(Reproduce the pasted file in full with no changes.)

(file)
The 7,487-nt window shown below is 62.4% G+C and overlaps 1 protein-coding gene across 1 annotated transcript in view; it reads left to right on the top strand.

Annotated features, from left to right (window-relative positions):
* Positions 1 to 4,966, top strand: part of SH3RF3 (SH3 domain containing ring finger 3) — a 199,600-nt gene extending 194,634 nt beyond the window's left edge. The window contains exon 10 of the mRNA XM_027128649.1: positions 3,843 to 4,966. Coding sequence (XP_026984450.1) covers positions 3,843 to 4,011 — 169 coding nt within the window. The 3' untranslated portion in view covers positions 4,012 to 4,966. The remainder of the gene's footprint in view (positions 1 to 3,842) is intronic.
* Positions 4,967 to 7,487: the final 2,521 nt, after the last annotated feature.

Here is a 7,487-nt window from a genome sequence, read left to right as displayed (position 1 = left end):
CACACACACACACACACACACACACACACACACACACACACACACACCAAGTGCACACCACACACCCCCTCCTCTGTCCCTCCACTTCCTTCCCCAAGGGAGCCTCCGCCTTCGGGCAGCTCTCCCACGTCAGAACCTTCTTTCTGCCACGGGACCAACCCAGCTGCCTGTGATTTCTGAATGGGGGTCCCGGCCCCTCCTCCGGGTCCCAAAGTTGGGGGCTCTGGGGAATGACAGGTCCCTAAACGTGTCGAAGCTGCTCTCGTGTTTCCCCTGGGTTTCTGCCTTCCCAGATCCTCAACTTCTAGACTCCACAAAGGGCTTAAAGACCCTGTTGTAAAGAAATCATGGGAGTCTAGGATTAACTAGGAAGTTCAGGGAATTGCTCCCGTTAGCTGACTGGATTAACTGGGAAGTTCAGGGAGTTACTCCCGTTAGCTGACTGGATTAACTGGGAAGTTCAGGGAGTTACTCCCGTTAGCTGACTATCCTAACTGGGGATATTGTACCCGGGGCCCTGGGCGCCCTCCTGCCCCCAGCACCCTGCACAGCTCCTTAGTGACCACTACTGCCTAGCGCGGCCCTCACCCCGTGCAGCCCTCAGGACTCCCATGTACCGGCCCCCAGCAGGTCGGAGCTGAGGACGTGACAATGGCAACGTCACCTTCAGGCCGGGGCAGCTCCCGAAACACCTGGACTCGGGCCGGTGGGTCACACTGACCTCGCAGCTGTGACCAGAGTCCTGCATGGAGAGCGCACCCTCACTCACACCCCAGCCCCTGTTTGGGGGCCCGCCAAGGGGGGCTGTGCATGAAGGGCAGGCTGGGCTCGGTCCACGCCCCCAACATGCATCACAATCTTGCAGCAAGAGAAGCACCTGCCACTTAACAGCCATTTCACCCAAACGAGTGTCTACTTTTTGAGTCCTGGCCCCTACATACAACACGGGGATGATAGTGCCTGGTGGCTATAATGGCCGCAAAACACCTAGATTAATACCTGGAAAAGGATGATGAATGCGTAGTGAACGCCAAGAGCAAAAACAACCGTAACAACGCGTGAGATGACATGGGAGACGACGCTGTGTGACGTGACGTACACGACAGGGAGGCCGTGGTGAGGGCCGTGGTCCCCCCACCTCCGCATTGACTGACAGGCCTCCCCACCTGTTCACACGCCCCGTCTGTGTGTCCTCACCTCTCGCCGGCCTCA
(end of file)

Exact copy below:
The 7,487-nt window shown below is 62.4% G+C and overlaps 1 protein-coding gene across 1 annotated transcript in view; it reads left to right on the top strand.

Annotated features, from left to right (window-relative positions):
* Positions 1 to 4,966, top strand: part of SH3RF3 (SH3 domain containing ring finger 3) — a 199,600-nt gene extending 194,634 nt beyond the window's left edge. The window contains exon 10 of the mRNA XM_027128649.1: positions 3,843 to 4,966. Coding sequence (XP_026984450.1) covers positions 3,843 to 4,011 — 169 coding nt within the window. The 3' untranslated portion in view covers positions 4,012 to 4,966. The remainder of the gene's footprint in view (positions 1 to 3,842) is intronic.
* Positions 4,967 to 7,487: the final 2,521 nt, after the last annotated feature.

Here is a 7,487-nt window from a genome sequence, read left to right as displayed (position 1 = left end):
CACACACACACACACACACACACACACACACACACACACACACACACCAAGTGCACACCACACACCCCCTCCTCTGTCCCTCCACTTCCTTCCCCAAGGGAGCCTCCGCCTTCGGGCAGCTCTCCCACGTCAGAACCTTCTTTCTGCCACGGGACCAACCCAGCTGCCTGTGATTTCTGAATGGGGGTCCCGGCCCCTCCTCCGGGTCCCAAAGTTGGGGGCTCTGGGGAATGACAGGTCCCTAAACGTGTCGAAGCTGCTCTCGTGTTTCCCCTGGGTTTCTGCCTTCCCAGATCCTCAACTTCTAGACTCCACAAAGGGCTTAAAGACCCTGTTGTAAAGAAATCATGGGAGTCTAGGATTAACTAGGAAGTTCAGGGAATTGCTCCCGTTAGCTGACTGGATTAACTGGGAAGTTCAGGGAGTTACTCCCGTTAGCTGACTGGATTAACTGGGAAGTTCAGGGAGTTACTCCCGTTAGCTGACTATCCTAACTGGGGATATTGTACCCGGGGCCCTGGGCGCCCTCCTGCCCCCAGCACCCTGCACAGCTCCTTAGTGACCACTACTGCCTAGCGCGGCCCTCACCCCGTGCAGCCCTCAGGACTCCCATGTACCGGCCCCCAGCAGGTCGGAGCTGAGGACGTGACAATGGCAACGTCACCTTCAGGCCGGGGCAGCTCCCGAAACACCTGGACTCGGGCCGGTGGGTCACACTGACCTCGCAGCTGTGACCAGAGTCCTGCATGGAGAGCGCACCCTCACTCACACCCCAGCCCCTGTTTGGGGGCCCGCCAAGGGGGGCTGTGCATGAAGGGCAGGCTGGGCTCGGTCCACGCCCCCAACATGCATCACAATCTTGCAGCAAGAGAAGCACCTGCCACTTAACAGCCATTTCACCCAAACGAGTGTCTACTTTTTGAGTCCTGGCCCCTACATACAACACGGGGATGATAGTGCCTGGTGGCTATAATGGCCGCAAAACACCTAGATTAATACCTGGAAAAGGATGATGAATGCGTAGTGAACGCCAAGAGCAAAAACAACCGTAACAACGCGTGAGATGACATGGGAGACGACGCTGTGTGACGTGACGTACACGACAGGGAGGCCGTGGTGAGGGCCGTGGTCCCCCCACCTCCGCATTGACTGACAGGCCTCCCCACCTGTTCACACGCCCCGTCTGTGTGTCCTCACCTCTCGCCGGCCTCA